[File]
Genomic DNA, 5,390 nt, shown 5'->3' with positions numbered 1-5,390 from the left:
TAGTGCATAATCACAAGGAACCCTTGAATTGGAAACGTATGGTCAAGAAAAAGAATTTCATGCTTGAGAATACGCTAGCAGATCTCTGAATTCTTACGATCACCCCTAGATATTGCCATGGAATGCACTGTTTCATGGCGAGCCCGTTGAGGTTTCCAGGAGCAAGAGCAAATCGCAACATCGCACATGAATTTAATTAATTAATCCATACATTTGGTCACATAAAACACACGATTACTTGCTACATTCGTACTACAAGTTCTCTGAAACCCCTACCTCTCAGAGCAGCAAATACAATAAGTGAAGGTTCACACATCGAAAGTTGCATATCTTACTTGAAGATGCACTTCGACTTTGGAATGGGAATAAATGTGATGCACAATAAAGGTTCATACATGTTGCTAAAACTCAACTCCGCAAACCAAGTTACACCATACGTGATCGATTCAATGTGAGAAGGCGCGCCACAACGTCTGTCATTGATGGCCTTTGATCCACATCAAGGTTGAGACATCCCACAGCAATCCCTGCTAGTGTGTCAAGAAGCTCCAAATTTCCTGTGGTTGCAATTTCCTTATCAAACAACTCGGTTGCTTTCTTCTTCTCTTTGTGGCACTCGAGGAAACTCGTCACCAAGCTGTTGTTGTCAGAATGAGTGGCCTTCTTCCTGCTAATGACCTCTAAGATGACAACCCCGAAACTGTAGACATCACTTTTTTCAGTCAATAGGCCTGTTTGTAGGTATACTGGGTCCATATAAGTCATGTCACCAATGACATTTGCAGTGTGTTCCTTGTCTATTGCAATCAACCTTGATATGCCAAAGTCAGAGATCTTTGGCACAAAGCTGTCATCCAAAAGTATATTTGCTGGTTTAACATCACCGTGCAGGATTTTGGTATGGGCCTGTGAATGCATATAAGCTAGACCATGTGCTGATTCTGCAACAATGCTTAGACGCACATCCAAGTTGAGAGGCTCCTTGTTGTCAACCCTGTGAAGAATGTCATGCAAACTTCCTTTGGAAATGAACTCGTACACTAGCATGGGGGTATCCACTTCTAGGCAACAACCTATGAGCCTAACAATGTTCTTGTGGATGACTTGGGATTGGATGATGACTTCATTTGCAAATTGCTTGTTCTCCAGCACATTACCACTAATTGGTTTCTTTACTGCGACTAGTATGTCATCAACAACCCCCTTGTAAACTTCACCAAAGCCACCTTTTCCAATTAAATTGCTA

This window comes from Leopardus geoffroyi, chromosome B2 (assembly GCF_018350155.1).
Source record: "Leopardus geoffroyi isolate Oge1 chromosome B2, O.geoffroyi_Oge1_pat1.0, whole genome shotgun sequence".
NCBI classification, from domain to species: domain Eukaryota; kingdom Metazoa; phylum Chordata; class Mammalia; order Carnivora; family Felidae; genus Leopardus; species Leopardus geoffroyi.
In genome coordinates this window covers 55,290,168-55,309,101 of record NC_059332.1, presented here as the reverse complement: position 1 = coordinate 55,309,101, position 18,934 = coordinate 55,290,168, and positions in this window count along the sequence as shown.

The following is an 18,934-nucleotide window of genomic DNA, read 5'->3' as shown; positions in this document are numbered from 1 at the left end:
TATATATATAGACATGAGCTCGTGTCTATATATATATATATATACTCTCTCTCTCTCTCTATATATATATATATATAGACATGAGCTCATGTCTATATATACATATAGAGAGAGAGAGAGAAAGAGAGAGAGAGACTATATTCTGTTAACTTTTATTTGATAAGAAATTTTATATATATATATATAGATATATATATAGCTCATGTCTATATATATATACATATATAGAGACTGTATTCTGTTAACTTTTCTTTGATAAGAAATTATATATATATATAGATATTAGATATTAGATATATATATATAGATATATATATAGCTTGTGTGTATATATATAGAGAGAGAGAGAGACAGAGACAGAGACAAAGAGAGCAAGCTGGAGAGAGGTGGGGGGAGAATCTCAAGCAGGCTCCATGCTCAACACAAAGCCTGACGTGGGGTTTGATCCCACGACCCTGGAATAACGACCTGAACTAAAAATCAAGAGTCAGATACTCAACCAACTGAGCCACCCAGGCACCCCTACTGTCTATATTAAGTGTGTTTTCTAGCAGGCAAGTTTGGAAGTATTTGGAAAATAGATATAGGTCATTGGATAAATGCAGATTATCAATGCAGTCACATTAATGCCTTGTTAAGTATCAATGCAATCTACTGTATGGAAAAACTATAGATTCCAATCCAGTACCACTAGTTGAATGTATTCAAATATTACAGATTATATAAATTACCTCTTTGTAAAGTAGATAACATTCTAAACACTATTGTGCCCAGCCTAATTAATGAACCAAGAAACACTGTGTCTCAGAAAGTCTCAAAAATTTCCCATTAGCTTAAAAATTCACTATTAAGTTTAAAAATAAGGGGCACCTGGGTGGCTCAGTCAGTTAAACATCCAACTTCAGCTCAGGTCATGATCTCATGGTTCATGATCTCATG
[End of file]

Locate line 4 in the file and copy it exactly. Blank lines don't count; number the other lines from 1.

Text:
Source record: "Leopardus geoffroyi isolate Oge1 chromosome B2, O.geoffroyi_Oge1_pat1.0, whole genome shotgun sequence".